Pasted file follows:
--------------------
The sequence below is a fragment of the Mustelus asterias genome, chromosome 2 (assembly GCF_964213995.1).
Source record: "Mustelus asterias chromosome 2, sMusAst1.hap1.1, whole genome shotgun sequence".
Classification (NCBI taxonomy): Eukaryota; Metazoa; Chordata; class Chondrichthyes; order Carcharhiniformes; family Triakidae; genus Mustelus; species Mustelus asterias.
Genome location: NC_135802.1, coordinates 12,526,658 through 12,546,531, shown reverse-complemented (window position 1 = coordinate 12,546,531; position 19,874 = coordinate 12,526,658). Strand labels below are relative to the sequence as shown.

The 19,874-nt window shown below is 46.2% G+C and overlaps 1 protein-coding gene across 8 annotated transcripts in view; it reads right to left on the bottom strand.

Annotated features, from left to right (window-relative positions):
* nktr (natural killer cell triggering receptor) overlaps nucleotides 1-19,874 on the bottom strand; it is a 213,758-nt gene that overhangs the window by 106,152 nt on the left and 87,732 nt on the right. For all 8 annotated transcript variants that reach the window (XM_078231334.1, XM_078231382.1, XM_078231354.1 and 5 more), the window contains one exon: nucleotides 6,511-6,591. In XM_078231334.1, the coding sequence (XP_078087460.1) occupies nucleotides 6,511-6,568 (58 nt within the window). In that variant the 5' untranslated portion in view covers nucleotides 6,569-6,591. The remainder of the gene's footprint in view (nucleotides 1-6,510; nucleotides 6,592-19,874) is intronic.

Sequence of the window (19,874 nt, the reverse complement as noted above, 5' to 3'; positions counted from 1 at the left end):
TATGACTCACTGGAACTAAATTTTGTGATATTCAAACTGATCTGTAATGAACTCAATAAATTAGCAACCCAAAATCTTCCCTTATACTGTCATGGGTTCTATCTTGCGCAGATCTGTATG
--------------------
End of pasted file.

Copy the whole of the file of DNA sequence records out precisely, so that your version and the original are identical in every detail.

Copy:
The sequence below is a fragment of the Mustelus asterias genome, chromosome 2 (assembly GCF_964213995.1).
Source record: "Mustelus asterias chromosome 2, sMusAst1.hap1.1, whole genome shotgun sequence".
Classification (NCBI taxonomy): Eukaryota; Metazoa; Chordata; class Chondrichthyes; order Carcharhiniformes; family Triakidae; genus Mustelus; species Mustelus asterias.
Genome location: NC_135802.1, coordinates 12,526,658 through 12,546,531, shown reverse-complemented (window position 1 = coordinate 12,546,531; position 19,874 = coordinate 12,526,658). Strand labels below are relative to the sequence as shown.

The 19,874-nt window shown below is 46.2% G+C and overlaps 1 protein-coding gene across 8 annotated transcripts in view; it reads right to left on the bottom strand.

Annotated features, from left to right (window-relative positions):
* nktr (natural killer cell triggering receptor) overlaps nucleotides 1-19,874 on the bottom strand; it is a 213,758-nt gene that overhangs the window by 106,152 nt on the left and 87,732 nt on the right. For all 8 annotated transcript variants that reach the window (XM_078231334.1, XM_078231382.1, XM_078231354.1 and 5 more), the window contains one exon: nucleotides 6,511-6,591. In XM_078231334.1, the coding sequence (XP_078087460.1) occupies nucleotides 6,511-6,568 (58 nt within the window). In that variant the 5' untranslated portion in view covers nucleotides 6,569-6,591. The remainder of the gene's footprint in view (nucleotides 1-6,510; nucleotides 6,592-19,874) is intronic.

Sequence of the window (19,874 nt, the reverse complement as noted above, 5' to 3'; positions counted from 1 at the left end):
TATGACTCACTGGAACTAAATTTTGTGATATTCAAACTGATCTGTAATGAACTCAATAAATTAGCAACCCAAAATCTTCCCTTATACTGTCATGGGTTCTATCTTGCGCAGATCTGTATG